Underdog ready to ‘do more’ with its North Carolina sportsbook launch

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The last time Underdog founder and Co-CEO Jeremy Levine spoke with SBC Americas, he hinted that sports betting was in the company’s future. Today, that day is here.

Underdog has launched Underdog Sportsbook in North Carolina and the industry will get a first glimpse of how the fantasy sports company will bring its feel and flavor to a new vertical.

“It’s gonna be clean and simple. And the easiest way for sports fans in America to express their opinion on sports they love,” Levine told SBC Americas last week.

While many critics of the DFS+ industry claim they are operating as de facto sportsbooks, when asked what he is most excited about with this launch, Levine said it was the freedom of what sportsbook operators are allowed to do.

“Part of the reason we’re really excited to get into sports betting is because there is a lot that we are not allowed to do in fantasy. With sports betting, we can do more. And because we can do more, we can provide a better experience for sports fans in America.”

The aspirations of sports betting for Levine and Underdog predate the company even forming. Levine said the plan was always to start with fantasy and to expand. With that long-term view on growth, Underdog put an extraordinary amount of time and effort into developing its sports betting tech.

“We’ve spent the last three years building the backend technology. When this product launches on Monday, I am pretty sure will be the first sportsbook to launch in America on entirely its own core tech stack,” Levine noted. “And that is no small feat. That’s the focus of what we’ve done for the last three-plus years. And that’s going to allow us now to build really fast and launch innovative products for our customers faster than I think anyone will have ever seen in the space before.”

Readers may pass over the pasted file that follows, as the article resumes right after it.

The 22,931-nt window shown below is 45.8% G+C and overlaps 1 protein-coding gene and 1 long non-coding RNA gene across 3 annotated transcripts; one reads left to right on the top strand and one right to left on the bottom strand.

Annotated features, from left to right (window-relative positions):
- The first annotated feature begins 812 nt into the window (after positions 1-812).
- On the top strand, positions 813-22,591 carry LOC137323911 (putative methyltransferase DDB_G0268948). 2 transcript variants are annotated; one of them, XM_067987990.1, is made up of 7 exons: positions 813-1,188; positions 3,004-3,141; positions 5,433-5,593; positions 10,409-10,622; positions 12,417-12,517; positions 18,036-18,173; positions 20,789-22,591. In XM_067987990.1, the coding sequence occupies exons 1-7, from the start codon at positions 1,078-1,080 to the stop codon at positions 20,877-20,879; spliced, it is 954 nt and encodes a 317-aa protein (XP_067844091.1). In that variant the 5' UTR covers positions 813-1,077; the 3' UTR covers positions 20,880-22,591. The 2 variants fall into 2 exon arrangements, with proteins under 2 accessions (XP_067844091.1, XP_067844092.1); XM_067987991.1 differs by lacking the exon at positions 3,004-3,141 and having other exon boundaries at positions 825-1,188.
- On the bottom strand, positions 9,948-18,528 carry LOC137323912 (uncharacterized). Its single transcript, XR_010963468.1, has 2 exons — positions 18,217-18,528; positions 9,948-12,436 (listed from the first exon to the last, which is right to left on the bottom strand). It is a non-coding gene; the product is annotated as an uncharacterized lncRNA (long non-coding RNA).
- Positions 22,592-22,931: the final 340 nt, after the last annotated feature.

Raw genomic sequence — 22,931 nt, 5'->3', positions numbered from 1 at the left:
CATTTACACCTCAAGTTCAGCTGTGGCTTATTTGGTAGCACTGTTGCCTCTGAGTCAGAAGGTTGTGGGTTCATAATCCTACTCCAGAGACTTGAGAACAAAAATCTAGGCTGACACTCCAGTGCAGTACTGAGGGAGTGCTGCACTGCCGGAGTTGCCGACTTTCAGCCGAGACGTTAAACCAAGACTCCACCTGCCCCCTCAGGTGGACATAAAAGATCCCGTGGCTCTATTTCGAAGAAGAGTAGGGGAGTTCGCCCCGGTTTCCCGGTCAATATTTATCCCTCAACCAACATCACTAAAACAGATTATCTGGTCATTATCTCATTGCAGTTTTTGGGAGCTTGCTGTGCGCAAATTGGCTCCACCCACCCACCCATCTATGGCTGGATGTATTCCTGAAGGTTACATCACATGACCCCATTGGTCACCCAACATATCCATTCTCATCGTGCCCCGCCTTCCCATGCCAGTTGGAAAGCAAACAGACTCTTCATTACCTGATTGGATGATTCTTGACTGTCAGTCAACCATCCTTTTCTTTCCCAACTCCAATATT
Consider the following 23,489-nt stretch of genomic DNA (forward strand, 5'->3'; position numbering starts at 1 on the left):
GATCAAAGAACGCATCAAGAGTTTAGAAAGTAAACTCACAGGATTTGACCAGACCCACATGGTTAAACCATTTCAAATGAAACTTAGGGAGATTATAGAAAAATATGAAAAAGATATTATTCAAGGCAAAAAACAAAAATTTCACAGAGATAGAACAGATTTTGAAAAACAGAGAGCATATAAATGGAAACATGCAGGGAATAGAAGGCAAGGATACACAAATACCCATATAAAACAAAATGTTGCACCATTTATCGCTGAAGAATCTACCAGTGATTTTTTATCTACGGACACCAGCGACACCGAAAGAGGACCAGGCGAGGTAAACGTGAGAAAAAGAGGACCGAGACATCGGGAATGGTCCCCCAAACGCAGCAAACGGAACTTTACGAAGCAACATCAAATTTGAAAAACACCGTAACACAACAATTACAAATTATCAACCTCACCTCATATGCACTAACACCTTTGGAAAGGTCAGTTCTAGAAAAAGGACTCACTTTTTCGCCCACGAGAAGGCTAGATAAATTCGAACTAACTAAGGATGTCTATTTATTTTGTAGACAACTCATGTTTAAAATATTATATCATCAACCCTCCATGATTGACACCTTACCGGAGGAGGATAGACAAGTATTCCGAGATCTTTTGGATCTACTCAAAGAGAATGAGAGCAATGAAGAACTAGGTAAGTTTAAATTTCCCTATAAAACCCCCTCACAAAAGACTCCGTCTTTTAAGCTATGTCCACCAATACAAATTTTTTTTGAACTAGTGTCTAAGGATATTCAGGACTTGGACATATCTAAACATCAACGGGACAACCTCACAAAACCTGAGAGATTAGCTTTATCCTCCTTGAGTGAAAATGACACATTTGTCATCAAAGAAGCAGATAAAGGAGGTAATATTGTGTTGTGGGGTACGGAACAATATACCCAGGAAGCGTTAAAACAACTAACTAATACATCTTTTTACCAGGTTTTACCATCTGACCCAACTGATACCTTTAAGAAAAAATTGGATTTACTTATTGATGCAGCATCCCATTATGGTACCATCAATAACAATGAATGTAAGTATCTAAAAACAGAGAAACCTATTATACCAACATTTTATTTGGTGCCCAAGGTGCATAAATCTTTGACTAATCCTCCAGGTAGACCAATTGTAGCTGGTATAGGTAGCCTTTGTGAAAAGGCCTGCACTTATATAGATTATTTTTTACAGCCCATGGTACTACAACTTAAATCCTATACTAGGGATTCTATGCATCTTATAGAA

North Carolina is an obvious choice as a debut state for Underdog. For starters, it is the only state launching sports betting in 2024. Levine pointed out other advantages to the market though.

“Think about the customer and sports fan in North Carolina. Well, they haven’t likely bet on a sportsbook before, they are way more likely to have played fantasy with us,” he said. “And so if you think about the experience for them, our interface is going to be clean and simple, what they’re more used to and very different from a traditional sportsbook.”

Some operators, like Penn, have market share goals that will define their success. Levine is reticent to put numbers on handle performance and wants to focus on the product for now.

“Success is all about making sure customers love it progressively more with every feature we release. We’re going to be building a bunch of new stuff that’s different than what they’ve ever seen. Way better search. Social personalization. And a big principle of what we’re building is games, not transactions.”

North Carolina is the first state to get a glimpse of the gamified Underdog sports betting experience. Where Underdog goes from here is still a bit of a mystery. When asked directly about what was next, Levine’s answer hints that it will likely be another new state versus an established market.

“You tell me based on the [legislative] hearings you’re listening to.”